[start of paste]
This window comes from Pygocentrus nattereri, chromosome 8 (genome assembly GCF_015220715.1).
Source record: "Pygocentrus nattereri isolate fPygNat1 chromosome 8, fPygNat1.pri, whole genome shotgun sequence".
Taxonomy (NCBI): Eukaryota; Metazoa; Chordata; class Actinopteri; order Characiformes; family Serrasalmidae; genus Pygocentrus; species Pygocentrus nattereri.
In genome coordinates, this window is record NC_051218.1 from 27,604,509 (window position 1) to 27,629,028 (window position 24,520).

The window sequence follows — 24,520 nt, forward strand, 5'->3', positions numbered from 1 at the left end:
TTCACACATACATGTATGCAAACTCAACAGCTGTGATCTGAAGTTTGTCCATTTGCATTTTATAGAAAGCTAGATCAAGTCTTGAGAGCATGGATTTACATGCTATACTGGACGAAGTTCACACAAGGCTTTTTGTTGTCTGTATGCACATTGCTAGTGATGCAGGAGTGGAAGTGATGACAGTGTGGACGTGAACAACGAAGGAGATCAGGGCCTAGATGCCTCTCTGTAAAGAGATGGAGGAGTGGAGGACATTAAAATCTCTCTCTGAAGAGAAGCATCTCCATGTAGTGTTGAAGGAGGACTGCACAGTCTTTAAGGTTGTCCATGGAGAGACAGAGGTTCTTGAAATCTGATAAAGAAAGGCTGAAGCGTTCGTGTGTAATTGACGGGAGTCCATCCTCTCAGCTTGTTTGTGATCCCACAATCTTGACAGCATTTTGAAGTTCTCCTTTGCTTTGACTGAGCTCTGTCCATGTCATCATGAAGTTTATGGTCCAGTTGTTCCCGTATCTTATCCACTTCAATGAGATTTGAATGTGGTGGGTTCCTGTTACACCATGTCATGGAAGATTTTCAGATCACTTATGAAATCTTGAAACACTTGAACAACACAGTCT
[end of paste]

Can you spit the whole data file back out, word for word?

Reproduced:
This window comes from Pygocentrus nattereri, chromosome 8 (genome assembly GCF_015220715.1).
Source record: "Pygocentrus nattereri isolate fPygNat1 chromosome 8, fPygNat1.pri, whole genome shotgun sequence".
Taxonomy (NCBI): Eukaryota; Metazoa; Chordata; class Actinopteri; order Characiformes; family Serrasalmidae; genus Pygocentrus; species Pygocentrus nattereri.
In genome coordinates, this window is record NC_051218.1 from 27,604,509 (window position 1) to 27,629,028 (window position 24,520).

The window sequence follows — 24,520 nt, forward strand, 5'->3', positions numbered from 1 at the left end:
TTCACACATACATGTATGCAAACTCAACAGCTGTGATCTGAAGTTTGTCCATTTGCATTTTATAGAAAGCTAGATCAAGTCTTGAGAGCATGGATTTACATGCTATACTGGACGAAGTTCACACAAGGCTTTTTGTTGTCTGTATGCACATTGCTAGTGATGCAGGAGTGGAAGTGATGACAGTGTGGACGTGAACAACGAAGGAGATCAGGGCCTAGATGCCTCTCTGTAAAGAGATGGAGGAGTGGAGGACATTAAAATCTCTCTCTGAAGAGAAGCATCTCCATGTAGTGTTGAAGGAGGACTGCACAGTCTTTAAGGTTGTCCATGGAGAGACAGAGGTTCTTGAAATCTGATAAAGAAAGGCTGAAGCGTTCGTGTGTAATTGACGGGAGTCCATCCTCTCAGCTTGTTTGTGATCCCACAATCTTGACAGCATTTTGAAGTTCTCCTTTGCTTTGACTGAGCTCTGTCCATGTCATCATGAAGTTTATGGTCCAGTTGTTCCCGTATCTTATCCACTTCAATGAGATTTGAATGTGGTGGGTTCCTGTTACACCATGTCATGGAAGATTTTCAGATCACTTATGAAATCTTGAAACACTTGAACAACACAGTCT